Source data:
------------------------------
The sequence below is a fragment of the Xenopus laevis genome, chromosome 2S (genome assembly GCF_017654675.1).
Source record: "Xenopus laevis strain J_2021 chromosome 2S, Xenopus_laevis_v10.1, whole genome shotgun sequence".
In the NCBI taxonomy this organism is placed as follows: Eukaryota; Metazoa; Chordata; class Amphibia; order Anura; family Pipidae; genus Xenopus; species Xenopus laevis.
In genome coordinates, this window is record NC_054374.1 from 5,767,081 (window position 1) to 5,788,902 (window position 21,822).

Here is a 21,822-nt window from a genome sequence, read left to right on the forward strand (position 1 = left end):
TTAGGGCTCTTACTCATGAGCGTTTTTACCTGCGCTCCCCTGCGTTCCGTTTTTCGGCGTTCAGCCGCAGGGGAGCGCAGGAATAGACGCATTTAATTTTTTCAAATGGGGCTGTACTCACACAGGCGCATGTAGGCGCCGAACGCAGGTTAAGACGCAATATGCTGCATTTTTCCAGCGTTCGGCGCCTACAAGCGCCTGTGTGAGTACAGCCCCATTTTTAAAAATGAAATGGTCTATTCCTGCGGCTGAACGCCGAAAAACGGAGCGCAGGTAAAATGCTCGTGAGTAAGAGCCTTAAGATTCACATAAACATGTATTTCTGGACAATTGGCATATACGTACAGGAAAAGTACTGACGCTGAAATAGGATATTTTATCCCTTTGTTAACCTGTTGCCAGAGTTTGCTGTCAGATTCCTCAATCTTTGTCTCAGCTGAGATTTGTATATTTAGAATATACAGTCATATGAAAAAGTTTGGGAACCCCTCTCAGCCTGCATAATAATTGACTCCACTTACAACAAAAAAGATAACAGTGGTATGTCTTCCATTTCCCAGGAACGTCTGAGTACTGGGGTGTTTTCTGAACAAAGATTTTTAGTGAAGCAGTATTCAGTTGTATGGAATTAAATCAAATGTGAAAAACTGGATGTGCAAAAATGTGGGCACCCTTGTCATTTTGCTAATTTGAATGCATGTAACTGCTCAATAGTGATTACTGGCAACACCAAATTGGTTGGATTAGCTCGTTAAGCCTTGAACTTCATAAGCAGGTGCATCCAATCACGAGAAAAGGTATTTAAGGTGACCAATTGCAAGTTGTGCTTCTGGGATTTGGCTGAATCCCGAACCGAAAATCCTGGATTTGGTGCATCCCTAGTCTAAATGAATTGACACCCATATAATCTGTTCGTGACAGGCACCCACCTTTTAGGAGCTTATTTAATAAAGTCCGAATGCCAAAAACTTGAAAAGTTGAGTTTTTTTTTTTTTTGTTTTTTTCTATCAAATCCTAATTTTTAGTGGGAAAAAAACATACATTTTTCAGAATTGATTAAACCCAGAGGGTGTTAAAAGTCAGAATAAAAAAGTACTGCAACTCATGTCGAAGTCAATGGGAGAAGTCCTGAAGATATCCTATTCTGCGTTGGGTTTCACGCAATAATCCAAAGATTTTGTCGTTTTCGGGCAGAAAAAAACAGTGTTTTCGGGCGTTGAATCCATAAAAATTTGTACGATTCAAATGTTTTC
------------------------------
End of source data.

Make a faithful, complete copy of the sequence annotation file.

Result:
The sequence below is a fragment of the Xenopus laevis genome, chromosome 2S (genome assembly GCF_017654675.1).
Source record: "Xenopus laevis strain J_2021 chromosome 2S, Xenopus_laevis_v10.1, whole genome shotgun sequence".
In the NCBI taxonomy this organism is placed as follows: Eukaryota; Metazoa; Chordata; class Amphibia; order Anura; family Pipidae; genus Xenopus; species Xenopus laevis.
In genome coordinates, this window is record NC_054374.1 from 5,767,081 (window position 1) to 5,788,902 (window position 21,822).

Here is a 21,822-nt window from a genome sequence, read left to right on the forward strand (position 1 = left end):
TTAGGGCTCTTACTCATGAGCGTTTTTACCTGCGCTCCCCTGCGTTCCGTTTTTCGGCGTTCAGCCGCAGGGGAGCGCAGGAATAGACGCATTTAATTTTTTCAAATGGGGCTGTACTCACACAGGCGCATGTAGGCGCCGAACGCAGGTTAAGACGCAATATGCTGCATTTTTCCAGCGTTCGGCGCCTACAAGCGCCTGTGTGAGTACAGCCCCATTTTTAAAAATGAAATGGTCTATTCCTGCGGCTGAACGCCGAAAAACGGAGCGCAGGTAAAATGCTCGTGAGTAAGAGCCTTAAGATTCACATAAACATGTATTTCTGGACAATTGGCATATACGTACAGGAAAAGTACTGACGCTGAAATAGGATATTTTATCCCTTTGTTAACCTGTTGCCAGAGTTTGCTGTCAGATTCCTCAATCTTTGTCTCAGCTGAGATTTGTATATTTAGAATATACAGTCATATGAAAAAGTTTGGGAACCCCTCTCAGCCTGCATAATAATTGACTCCACTTACAACAAAAAAGATAACAGTGGTATGTCTTCCATTTCCCAGGAACGTCTGAGTACTGGGGTGTTTTCTGAACAAAGATTTTTAGTGAAGCAGTATTCAGTTGTATGGAATTAAATCAAATGTGAAAAACTGGATGTGCAAAAATGTGGGCACCCTTGTCATTTTGCTAATTTGAATGCATGTAACTGCTCAATAGTGATTACTGGCAACACCAAATTGGTTGGATTAGCTCGTTAAGCCTTGAACTTCATAAGCAGGTGCATCCAATCACGAGAAAAGGTATTTAAGGTGACCAATTGCAAGTTGTGCTTCTGGGATTTGGCTGAATCCCGAACCGAAAATCCTGGATTTGGTGCATCCCTAGTCTAAATGAATTGACACCCATATAATCTGTTCGTGACAGGCACCCACCTTTTAGGAGCTTATTTAATAAAGTCCGAATGCCAAAAACTTGAAAAGTTGAGTTTTTTTTTTTTTTGTTTTTTTCTATCAAATCCTAATTTTTAGTGGGAAAAAAACATACATTTTTCAGAATTGATTAAACCCAGAGGGTGTTAAAAGTCAGAATAAAAAAGTACTGCAACTCATGTCGAAGTCAATGGGAGAAGTCCTGAAGATATCCTATTCTGCGTTGGGTTTCACGCAATAATCCAAAGATTTTGTCGTTTTCGGGCAGAAAAAAACAGTGTTTTCGGGCGTTGAATCCATAAAAATTTGTACGATTCAAATGTTTTC